Inside Lebanon County EMS’ (mostly volunteer) hazmat team

5 min read1,651 views and 365 shares Posted September 1, 2020

It takes a special breed of person willing to protect the public’s safety as a hazmat first responder.

Some characteristics, like being a caring and giving individual, are certainly shared by all 23 members who run with Lebanon County’s Emergency Management Services (EMS) agency — especially when you consider that 18 of the members serve as volunteers.

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“Looking to do something meaningful,” says Jon Zechman, 23, of Cleona, about why he’s a volunteer member of the county’s hazmat team and the Cleona Fire Department, “and to have a greater purpose to help others. I feel it is one of the most worthwhile things you can do.”

Gary Verna, Chief, Hazmat and Special Operations, Lebanon County EMS, agrees with Zechman’s assessment, noting that a majority of his crew also volunteer at local fire departments.

“It’s about their willingness to serve their community, wanting to be a part of something bigger than themselves,” Verna said. “I think that shows with the dedication our team has with the time they put in. They buy into our mission, buy into being a part of that mission and helping to grow it.”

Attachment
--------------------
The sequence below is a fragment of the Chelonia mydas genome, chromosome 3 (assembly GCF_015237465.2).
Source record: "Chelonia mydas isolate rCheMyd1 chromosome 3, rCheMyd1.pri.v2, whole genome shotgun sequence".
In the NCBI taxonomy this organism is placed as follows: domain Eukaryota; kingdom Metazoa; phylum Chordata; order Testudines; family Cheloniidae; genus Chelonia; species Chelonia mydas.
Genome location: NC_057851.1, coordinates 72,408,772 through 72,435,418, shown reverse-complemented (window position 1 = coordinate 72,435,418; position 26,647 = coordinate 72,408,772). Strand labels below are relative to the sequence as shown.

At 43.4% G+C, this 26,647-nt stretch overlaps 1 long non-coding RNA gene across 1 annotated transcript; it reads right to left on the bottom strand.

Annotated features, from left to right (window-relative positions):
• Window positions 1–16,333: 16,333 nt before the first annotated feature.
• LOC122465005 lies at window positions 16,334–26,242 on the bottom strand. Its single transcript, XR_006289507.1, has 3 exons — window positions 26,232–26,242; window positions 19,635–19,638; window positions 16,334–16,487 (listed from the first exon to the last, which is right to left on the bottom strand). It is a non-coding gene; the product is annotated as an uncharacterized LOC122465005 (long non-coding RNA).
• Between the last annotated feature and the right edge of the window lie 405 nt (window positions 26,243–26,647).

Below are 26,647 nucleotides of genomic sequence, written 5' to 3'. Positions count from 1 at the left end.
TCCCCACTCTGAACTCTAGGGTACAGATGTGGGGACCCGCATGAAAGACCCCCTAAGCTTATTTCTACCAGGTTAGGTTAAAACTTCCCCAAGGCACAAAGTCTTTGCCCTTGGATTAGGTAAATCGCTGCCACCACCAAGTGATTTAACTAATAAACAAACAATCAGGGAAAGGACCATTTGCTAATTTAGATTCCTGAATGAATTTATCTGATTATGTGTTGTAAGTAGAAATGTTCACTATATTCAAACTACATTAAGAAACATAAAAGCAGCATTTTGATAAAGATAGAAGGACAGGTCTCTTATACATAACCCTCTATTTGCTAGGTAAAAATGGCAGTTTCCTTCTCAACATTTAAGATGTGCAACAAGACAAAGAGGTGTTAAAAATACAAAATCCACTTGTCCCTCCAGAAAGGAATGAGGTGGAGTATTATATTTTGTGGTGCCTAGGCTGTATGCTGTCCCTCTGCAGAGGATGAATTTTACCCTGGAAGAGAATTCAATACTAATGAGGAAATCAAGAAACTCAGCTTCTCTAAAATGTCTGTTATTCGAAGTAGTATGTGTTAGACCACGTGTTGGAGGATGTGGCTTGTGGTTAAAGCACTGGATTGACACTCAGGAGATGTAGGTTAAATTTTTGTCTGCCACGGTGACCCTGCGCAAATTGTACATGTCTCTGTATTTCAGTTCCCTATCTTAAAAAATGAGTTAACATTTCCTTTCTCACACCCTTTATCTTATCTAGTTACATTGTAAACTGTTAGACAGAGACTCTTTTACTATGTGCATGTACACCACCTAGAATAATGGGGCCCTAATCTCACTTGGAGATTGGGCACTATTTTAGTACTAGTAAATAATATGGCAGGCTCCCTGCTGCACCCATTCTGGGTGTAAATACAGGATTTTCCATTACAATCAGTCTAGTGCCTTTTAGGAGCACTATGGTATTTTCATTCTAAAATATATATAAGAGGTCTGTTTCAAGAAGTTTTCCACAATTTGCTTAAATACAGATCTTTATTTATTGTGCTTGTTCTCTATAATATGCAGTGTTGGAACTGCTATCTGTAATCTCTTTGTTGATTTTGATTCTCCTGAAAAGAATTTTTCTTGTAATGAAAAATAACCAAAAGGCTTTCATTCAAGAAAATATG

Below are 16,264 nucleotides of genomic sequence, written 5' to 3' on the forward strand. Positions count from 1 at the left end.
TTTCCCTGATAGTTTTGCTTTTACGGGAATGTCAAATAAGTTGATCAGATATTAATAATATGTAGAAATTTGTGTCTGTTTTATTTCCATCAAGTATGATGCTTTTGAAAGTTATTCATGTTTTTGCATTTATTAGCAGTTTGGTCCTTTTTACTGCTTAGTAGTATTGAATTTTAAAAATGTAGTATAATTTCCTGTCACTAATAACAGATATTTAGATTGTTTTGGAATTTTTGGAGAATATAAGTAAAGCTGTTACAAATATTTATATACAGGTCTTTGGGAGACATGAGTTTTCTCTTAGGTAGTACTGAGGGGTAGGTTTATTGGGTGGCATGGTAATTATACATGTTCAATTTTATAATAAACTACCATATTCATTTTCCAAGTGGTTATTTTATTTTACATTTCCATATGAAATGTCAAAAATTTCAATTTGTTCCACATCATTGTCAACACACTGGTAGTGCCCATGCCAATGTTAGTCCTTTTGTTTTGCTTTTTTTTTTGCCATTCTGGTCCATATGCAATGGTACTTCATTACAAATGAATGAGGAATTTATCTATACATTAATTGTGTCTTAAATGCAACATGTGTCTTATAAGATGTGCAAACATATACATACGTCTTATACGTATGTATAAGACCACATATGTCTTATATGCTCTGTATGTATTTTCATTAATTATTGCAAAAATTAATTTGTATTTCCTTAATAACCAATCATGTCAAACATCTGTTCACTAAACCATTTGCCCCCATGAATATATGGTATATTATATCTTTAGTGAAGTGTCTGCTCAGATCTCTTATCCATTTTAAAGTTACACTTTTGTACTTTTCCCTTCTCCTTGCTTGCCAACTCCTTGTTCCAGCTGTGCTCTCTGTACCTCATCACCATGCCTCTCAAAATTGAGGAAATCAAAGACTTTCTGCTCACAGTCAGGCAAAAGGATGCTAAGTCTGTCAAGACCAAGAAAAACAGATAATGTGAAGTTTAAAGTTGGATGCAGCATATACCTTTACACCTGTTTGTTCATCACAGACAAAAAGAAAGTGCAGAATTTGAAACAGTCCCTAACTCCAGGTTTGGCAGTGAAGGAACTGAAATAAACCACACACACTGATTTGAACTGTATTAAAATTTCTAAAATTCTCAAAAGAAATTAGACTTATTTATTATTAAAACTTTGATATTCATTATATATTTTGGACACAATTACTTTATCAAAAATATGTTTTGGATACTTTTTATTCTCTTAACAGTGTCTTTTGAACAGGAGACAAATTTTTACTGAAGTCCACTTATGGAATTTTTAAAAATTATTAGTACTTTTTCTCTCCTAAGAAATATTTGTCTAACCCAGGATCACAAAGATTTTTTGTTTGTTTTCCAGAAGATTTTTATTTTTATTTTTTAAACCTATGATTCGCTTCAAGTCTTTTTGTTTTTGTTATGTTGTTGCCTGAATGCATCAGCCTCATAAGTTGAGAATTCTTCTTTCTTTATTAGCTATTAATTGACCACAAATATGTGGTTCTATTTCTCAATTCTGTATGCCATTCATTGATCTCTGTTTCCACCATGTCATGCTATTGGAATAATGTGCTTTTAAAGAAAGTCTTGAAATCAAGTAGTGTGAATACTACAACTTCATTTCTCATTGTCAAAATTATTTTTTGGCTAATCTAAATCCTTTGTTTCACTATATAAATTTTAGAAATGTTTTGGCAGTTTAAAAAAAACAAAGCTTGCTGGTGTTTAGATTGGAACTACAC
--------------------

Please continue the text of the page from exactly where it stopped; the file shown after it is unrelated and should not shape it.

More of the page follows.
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Other characteristics, however, are more specific to each individual member. For Mike Houser, 46, who is the agency’s chief deputy, serving is in his blood, deeply entrenched within his DNA.

“I kind of grew up in the Avon Fire Department and my dad was the chief there for a lot of years,” says Houser, who lives in Myerstown and also volunteers with the South Lebanon Township Fire Department. “A friend of mine was a member of the hazmat team and said, ‘why don’t you come run with us?’ So I did because I like the aspect of doing something to save the environment.”

No matter their collective and personal motivations, one thing is certain: these individuals are to be admired for putting their lives on the line every time they respond to an emergency call.